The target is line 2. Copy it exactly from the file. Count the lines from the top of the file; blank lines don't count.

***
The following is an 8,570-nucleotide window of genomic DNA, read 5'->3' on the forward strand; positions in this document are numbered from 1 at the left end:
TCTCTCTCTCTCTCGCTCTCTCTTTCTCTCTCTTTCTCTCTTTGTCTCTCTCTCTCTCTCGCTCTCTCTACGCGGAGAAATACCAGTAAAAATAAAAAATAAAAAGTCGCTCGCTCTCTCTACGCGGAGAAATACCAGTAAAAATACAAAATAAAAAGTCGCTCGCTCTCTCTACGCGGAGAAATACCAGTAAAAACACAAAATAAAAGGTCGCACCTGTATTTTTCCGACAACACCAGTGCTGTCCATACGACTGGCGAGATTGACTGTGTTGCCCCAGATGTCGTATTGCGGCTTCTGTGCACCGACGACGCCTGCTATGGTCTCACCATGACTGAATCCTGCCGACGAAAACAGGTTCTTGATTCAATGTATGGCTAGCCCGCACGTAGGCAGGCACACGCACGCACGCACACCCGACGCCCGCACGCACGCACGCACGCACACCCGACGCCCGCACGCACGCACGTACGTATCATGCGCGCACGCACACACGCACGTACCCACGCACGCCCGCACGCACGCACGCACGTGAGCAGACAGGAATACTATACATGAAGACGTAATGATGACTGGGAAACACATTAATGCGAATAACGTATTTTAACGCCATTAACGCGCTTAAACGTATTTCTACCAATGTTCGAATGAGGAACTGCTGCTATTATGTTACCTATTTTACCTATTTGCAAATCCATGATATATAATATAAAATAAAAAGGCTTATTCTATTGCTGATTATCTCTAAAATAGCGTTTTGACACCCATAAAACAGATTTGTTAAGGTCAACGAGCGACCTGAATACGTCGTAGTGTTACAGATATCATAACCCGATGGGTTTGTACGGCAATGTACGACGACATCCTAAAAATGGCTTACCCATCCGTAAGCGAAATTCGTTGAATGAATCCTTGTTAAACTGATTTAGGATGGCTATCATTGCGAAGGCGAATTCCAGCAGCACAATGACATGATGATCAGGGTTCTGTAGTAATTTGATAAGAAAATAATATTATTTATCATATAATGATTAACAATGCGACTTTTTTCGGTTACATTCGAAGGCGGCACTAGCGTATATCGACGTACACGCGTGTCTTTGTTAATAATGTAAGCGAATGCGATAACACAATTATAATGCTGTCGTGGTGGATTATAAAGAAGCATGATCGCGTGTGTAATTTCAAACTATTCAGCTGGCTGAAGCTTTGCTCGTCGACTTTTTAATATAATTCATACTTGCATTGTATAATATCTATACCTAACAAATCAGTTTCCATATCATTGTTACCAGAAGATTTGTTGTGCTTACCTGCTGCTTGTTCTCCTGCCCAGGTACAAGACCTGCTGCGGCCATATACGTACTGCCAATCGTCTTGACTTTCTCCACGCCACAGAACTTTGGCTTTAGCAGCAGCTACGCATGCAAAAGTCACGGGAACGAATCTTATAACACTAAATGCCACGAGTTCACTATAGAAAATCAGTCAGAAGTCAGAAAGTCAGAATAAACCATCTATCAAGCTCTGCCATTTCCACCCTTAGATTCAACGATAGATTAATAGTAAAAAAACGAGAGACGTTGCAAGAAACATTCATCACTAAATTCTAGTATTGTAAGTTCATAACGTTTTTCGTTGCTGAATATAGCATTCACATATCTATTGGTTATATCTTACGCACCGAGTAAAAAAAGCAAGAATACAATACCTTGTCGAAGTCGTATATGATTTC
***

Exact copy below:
TCTCTCTCTCTCTCGCTCTCTCTTTCTCTCTCTTTCTCTCTTTGTCTCTCTCTCTCTCTCGCTCTCTCTACGCGGAGAAATACCAGTAAAAATAAAAAATAAAAAGTCGCTCGCTCTCTCTACGCGGAGAAATACCAGTAAAAATACAAAATAAAAAGTCGCTCGCTCTCTCTACGCGGAGAAATACCAGTAAAAACACAAAATAAAAGGTCGCACCTGTATTTTTCCGACAACACCAGTGCTGTCCATACGACTGGCGAGATTGACTGTGTTGCCCCAGATGTCGTATTGCGGCTTCTGTGCACCGACGACGCCTGCTATGGTCTCACCATGACTGAATCCTGCCGACGAAAACAGGTTCTTGATTCAATGTATGGCTAGCCCGCACGTAGGCAGGCACACGCACGCACGCACACCCGACGCCCGCACGCACGCACGCACGCACACCCGACGCCCGCACGCACGCACGTACGTATCATGCGCGCACGCACACACGCACGTACCCACGCACGCCCGCACGCACGCACGCACGTGAGCAGACAGGAATACTATACATGAAGACGTAATGATGACTGGGAAACACATTAATGCGAATAACGTATTTTAACGCCATTAACGCGCTTAAACGTATTTCTACCAATGTTCGAATGAGGAACTGCTGCTATTATGTTACCTATTTTACCTATTTGCAAATCCATGATATATAATATAAAATAAAAAGGCTTATTCTATTGCTGATTATCTCTAAAATAGCGTTTTGACACCCATAAAACAGATTTGTTAAGGTCAACGAGCGACCTGAATACGTCGTAGTGTTACAGATATCATAACCCGATGGGTTTGTACGGCAATGTACGACGACATCCTAAAAATGGCTTACCCATCCGTAAGCGAAATTCGTTGAATGAATCCTTGTTAAACTGATTTAGGATGGCTATCATTGCGAAGGCGAATTCCAGCAGCACAATGACATGATGATCAGGGTTCTGTAGTAATTTGATAAGAAAATAATATTATTTATCATATAATGATTAACAATGCGACTTTTTTCGGTTACATTCGAAGGCGGCACTAGCGTATATCGACGTACACGCGTGTCTTTGTTAATAATGTAAGCGAATGCGATAACACAATTATAATGCTGTCGTGGTGGATTATAAAGAAGCATGATCGCGTGTGTAATTTCAAACTATTCAGCTGGCTGAAGCTTTGCTCGTCGACTTTTTAATATAATTCATACTTGCATTGTATAATATCTATACCTAACAAATCAGTTTCCATATCATTGTTACCAGAAGATTTGTTGTGCTTACCTGCTGCTTGTTCTCCTGCCCAGGTACAAGACCTGCTGCGGCCATATACGTACTGCCAATCGTCTTGACTTTCTCCACGCCACAGAACTTTGGCTTTAGCAGCAGCTACGCATGCAAAAGTCACGGGAACGAATCTTATAACACTAAATGCCACGAGTTCACTATAGAAAATCAGTCAGAAGTCAGAAAGTCAGAATAAACCATCTATCAAGCTCTGCCATTTCCACCCTTAGATTCAACGATAGATTAATAGTAAAAAAACGAGAGACGTTGCAAGAAACATTCATCACTAAATTCTAGTATTGTAAGTTCATAACGTTTTTCGTTGCTGAATATAGCATTCACATATCTATTGGTTATATCTTACGCACCGAGTAAAAAAAGCAAGAATACAATACCTTGTCGAAGTCGTATATGATTTC